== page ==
• According to Freedom House, 2021 was the 16th consecutive year in which more countries declined in freedom than gained. Democracy is looking shaky even in countries that hold free and fair elections.
  • Over the past dozen years, the United States has experienced one of the biggest declines in political rights and civil liberties of any country measured by the Freedom House annual survey.
  • Former President Trump deserves much of the blame – he abused presidential power on a scale unprecedented in U.S. history and, after being voted out of office, propagated the “Big Lie” of election fraud – but American democracy was in peril before Trump assumed office, with rising polarization exposing acute flaws.
  • Giving up the fight for freedom would be a tragic mistake. U.S. democracy has always been a work in progress, and the courageous political leaders, activists, journalists, and human rights defenders seeking to achieve or preserve democracy in their countries can’t wait for the United States to fix its own internal problems before it provides help.
  • Now more than ever, the world needs the United States to support democracy—and the United States needs a more muscular and imaginative approach to spreading it.
  • Strengthening core features of democracy in the U.S. includes securing future elections against attempts to subvert or overturn them, ensuring that everyone eligible to vote has a fair opportunity to do so, sustaining the tradition of nonpartisan electoral administration, and protecting election officials and officeholders from threats of (not to mention acts of) violence, in part by punishing the perpetrators.

Health Law and Abortion Policy

Resuscitating Abortion Rights in Emergency Care
Michelle Mello, Core Faculty at SHP
JAMA Network, 9/08/22

  • Because congressional Democrats lack the votes to pass legislation to restore abortion rights, the Biden administration has made several efforts to restore pieces of these rights through executive action.
  • One key statute is the Emergency Medical Treatment and Labor Act that requires hospitals with an emergency department that participate in Medicare to provide “stabilizing treatment” to patients presenting with an “emergency medical condition.”
  • The uncertainty created by divergent court decisions is unlikely to be resolved soon. The circuit courts that would hear appeals lean in different ideological directions and Supreme Court intervention may ultimately be needed.
  • Also unresolved is how these statutes interact with malpractice liability. If the customary standard of care is to offer abortion in a particular medical crisis, physicians are arguably negligent if they do not.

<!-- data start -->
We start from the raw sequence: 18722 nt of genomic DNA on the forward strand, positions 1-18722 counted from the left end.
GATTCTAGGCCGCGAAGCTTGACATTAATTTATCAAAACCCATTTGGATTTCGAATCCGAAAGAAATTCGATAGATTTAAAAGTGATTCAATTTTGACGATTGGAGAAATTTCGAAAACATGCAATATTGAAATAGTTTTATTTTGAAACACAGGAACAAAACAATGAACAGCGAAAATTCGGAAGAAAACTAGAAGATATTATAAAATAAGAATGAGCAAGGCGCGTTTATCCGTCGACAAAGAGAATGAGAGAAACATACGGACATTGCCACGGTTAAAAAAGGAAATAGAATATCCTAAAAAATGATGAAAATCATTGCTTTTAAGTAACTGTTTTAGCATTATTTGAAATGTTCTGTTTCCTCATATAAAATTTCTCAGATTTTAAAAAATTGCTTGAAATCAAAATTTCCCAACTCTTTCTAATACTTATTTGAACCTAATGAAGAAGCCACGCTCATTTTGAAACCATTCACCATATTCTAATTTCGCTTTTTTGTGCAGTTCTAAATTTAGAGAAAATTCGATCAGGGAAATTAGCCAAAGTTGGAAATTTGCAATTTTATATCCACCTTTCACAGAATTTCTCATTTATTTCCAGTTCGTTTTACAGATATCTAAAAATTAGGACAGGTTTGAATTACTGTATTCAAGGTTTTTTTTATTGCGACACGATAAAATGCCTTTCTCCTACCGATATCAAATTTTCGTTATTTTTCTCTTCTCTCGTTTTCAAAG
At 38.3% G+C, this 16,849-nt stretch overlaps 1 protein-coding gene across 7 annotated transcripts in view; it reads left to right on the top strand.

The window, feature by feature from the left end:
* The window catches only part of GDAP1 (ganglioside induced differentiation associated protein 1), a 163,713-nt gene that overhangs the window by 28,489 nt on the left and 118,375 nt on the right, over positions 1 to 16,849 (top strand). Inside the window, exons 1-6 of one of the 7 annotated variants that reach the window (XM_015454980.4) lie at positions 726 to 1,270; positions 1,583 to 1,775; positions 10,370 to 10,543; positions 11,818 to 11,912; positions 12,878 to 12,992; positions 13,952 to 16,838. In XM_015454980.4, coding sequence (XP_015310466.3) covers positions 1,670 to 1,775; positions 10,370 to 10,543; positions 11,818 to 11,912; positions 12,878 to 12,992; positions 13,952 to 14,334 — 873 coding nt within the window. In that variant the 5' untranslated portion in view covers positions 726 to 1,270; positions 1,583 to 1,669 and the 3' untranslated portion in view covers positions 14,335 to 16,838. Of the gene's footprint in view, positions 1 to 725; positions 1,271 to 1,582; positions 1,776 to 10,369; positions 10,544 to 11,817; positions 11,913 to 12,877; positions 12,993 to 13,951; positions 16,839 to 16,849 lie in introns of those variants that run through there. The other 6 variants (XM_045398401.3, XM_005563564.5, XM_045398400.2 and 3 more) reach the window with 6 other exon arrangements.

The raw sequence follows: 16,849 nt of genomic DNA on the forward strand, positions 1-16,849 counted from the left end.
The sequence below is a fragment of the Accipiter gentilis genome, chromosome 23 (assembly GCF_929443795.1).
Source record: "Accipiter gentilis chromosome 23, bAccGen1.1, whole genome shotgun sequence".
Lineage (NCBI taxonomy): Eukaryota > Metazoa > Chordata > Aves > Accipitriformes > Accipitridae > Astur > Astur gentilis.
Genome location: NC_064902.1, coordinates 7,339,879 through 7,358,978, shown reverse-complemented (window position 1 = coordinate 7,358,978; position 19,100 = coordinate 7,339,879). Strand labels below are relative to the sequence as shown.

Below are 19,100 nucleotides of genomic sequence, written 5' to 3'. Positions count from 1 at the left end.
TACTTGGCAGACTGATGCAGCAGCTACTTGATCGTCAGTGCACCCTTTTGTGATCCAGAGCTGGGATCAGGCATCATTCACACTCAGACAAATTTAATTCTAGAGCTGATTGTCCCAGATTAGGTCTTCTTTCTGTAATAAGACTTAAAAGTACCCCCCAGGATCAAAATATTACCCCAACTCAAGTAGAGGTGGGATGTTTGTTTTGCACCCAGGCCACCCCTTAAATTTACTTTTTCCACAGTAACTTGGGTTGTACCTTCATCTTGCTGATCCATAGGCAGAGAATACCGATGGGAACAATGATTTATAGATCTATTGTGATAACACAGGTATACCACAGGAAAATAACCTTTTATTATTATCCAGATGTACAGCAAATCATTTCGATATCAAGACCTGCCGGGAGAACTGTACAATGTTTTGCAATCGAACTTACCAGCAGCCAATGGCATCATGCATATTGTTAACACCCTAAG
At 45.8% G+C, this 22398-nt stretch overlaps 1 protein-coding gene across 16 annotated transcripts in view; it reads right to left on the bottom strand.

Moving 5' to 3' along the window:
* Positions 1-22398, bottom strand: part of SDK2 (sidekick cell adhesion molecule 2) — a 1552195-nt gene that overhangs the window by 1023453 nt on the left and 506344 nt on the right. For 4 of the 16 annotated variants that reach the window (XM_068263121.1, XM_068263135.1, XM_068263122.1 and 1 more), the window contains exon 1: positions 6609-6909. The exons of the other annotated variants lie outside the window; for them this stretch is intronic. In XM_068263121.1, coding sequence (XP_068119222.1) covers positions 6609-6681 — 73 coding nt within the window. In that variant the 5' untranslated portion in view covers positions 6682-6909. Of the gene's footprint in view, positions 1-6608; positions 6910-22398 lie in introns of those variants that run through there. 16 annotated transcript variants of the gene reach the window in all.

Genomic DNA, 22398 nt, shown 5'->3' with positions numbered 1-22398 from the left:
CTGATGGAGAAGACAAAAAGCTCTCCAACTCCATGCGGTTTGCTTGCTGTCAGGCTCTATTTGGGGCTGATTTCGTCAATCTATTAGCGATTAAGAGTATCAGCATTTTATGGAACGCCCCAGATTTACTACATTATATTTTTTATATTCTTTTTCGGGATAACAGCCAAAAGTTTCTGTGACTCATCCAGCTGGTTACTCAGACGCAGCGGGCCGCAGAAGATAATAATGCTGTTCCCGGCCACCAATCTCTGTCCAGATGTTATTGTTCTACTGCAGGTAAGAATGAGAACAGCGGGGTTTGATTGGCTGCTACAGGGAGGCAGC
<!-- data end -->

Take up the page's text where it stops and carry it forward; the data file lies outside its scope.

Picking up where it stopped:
• In theory, the legal standard of care should exclude treatment options that have become illegal. In reality, tort law can be slow to adapt. Where legal uncertainty exists, physicians can be counted on to fill the void with very cautious behavior.
  • Until physicians feel secure practicing emergency care according to their clinical judgment, a new and pernicious form of defensive medicine is likely to predominate, and delays and denials of emergency care will exact a bitter human toll.

Cyber Policy

A Retrospective Post-Quantum Policy Problem
Herbert Lin, Senior Research Fellow at CISAC
Lawfare, 9/13/22

  • A quantum computer of sufficient size and sophistication—also known as a cryptanalytically relevant quantum computer (CRQC)—will be capable of breaking much of the public-key cryptography used on digital systems across the United States and around the world.
  • When it becomes available, a CRQC could jeopardize civilian and military communications, undermine supervisory and control systems for critical infrastructure, and defeat security protocols for most Internet-based financial transactions.
  • Attention to policy regarding a post-quantum cryptography (PQC) world has been focused primarily on policy that would facilitate an infrastructural transition to quantum-resistant encryption algorithms.
  • Despite these efforts, policymakers have given little or no attention to what could be called a retrospective post-quantum problem.
  • Policymakers would be wise to consider the very real possibility that in a PQC world, messages they once believed would be kept secret could in fact be made public.
  • It is a common best practice for organizations to do a damage assessment in the wake of a data breach to identify what information may have been compromised and then to develop and implement a strategy to deal with that compromise.